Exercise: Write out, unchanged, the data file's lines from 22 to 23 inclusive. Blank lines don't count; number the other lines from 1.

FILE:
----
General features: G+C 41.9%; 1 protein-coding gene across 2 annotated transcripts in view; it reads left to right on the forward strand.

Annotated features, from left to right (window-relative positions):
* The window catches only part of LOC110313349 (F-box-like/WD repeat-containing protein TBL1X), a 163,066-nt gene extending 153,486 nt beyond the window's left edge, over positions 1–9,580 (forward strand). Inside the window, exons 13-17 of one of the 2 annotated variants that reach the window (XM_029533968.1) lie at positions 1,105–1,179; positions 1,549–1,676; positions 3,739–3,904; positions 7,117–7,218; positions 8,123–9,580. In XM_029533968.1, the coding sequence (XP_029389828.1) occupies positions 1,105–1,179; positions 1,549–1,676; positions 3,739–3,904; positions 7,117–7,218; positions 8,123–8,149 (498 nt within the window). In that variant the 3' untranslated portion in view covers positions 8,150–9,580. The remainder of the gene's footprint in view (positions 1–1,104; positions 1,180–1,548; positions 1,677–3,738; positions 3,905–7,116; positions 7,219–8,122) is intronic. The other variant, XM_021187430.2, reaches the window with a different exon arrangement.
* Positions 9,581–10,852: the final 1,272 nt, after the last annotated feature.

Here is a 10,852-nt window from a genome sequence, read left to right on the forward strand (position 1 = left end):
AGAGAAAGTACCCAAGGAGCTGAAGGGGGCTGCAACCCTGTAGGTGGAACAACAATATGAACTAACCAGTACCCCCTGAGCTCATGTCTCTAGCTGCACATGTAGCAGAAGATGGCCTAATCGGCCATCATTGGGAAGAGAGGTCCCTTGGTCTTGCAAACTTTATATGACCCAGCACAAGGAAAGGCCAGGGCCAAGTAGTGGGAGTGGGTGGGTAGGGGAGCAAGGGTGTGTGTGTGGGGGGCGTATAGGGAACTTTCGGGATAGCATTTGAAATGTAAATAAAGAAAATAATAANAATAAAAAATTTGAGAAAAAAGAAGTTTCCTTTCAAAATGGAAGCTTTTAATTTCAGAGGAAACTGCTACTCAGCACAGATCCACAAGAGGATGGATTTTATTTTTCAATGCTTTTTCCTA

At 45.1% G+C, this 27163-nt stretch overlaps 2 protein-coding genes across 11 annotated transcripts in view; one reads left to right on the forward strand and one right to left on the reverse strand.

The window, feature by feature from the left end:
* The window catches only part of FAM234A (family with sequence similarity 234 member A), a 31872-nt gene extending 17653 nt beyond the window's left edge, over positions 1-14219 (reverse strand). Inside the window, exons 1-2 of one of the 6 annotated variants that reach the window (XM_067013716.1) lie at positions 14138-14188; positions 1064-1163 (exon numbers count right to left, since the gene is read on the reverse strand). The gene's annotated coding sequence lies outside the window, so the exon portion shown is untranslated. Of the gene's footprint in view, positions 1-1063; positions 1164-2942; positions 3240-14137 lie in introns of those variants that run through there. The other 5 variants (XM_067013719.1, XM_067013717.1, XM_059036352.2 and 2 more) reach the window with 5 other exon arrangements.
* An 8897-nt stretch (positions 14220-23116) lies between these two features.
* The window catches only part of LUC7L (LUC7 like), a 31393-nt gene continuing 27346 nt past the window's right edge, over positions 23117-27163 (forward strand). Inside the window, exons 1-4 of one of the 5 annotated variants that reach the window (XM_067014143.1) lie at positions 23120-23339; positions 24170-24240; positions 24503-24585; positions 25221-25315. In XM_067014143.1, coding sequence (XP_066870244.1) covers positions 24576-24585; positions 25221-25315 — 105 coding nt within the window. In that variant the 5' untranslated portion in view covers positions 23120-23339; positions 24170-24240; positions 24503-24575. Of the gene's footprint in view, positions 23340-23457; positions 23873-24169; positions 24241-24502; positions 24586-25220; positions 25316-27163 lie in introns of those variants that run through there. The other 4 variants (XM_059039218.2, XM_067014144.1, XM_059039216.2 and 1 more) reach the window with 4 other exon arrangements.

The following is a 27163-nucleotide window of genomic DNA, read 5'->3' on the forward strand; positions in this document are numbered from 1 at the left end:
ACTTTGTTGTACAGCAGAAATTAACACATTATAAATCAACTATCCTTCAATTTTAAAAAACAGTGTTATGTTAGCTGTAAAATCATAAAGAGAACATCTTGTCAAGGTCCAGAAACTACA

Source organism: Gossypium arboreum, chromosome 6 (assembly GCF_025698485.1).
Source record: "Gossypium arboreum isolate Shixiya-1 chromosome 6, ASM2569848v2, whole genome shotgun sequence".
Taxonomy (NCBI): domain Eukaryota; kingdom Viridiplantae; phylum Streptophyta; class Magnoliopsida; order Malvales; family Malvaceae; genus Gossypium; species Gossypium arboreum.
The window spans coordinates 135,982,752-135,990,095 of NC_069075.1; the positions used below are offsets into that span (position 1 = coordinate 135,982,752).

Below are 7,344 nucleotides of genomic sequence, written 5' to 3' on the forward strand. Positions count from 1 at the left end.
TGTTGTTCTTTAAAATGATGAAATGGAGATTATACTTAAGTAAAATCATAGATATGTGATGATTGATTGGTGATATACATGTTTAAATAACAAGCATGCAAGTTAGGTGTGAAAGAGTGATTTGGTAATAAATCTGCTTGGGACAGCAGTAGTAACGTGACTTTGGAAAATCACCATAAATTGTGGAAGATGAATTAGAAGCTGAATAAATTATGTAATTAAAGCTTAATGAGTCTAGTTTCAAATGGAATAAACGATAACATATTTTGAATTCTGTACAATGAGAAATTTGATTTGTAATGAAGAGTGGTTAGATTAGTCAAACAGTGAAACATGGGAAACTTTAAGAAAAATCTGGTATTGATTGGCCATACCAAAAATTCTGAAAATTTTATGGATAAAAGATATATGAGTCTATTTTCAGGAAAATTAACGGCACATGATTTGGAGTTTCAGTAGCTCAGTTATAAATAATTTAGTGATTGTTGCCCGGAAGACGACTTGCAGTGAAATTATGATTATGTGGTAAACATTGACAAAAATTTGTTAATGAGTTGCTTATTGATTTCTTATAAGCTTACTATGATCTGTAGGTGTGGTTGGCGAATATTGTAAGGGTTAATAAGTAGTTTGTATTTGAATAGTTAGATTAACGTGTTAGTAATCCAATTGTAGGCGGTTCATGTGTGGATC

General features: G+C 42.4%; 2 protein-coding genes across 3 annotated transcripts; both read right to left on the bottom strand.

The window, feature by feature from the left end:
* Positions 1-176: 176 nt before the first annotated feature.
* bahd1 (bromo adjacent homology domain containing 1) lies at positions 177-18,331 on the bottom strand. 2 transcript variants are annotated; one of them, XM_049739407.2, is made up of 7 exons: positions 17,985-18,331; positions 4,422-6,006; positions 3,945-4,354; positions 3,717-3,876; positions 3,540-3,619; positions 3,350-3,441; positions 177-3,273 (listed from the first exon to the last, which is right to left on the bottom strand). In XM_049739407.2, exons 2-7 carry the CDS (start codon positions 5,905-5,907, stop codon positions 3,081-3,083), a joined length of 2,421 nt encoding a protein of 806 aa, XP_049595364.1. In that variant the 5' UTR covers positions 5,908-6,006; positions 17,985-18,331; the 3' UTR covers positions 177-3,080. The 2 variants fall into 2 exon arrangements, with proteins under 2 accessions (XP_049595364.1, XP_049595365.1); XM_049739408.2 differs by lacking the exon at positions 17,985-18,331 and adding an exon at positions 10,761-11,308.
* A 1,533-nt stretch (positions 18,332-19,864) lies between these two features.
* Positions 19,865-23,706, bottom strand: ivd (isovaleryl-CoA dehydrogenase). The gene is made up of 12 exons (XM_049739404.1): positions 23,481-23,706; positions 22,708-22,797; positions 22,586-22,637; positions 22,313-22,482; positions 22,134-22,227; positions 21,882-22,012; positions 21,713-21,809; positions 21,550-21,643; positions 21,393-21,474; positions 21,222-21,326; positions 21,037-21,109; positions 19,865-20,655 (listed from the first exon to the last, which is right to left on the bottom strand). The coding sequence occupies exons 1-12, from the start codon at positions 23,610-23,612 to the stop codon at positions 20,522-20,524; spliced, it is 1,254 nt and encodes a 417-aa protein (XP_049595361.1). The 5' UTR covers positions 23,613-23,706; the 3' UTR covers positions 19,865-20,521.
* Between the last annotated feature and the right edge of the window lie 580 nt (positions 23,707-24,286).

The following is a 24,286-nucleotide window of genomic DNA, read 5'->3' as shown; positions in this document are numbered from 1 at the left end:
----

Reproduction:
* Positions 1-176: 176 nt before the first annotated feature.
* bahd1 (bromo adjacent homology domain containing 1) lies at positions 177-18,331 on the bottom strand. 2 transcript variants are annotated; one of them, XM_049739407.2, is made up of 7 exons: positions 17,985-18,331; positions 4,422-6,006; positions 3,945-4,354; positions 3,717-3,876; positions 3,540-3,619; positions 3,350-3,441; positions 177-3,273 (listed from the first exon to the last, which is right to left on the bottom strand). In XM_049739407.2, exons 2-7 carry the CDS (start codon positions 5,905-5,907, stop codon positions 3,081-3,083), a joined length of 2,421 nt encoding a protein of 806 aa, XP_049595364.1. In that variant the 5' UTR covers positions 5,908-6,006; positions 17,985-18,331; the 3' UTR covers positions 177-3,080. The 2 variants fall into 2 exon arrangements, with proteins under 2 accessions (XP_049595364.1, XP_049595365.1); XM_049739408.2 differs by lacking the exon at positions 17,985-18,331 and adding an exon at positions 10,761-11,308.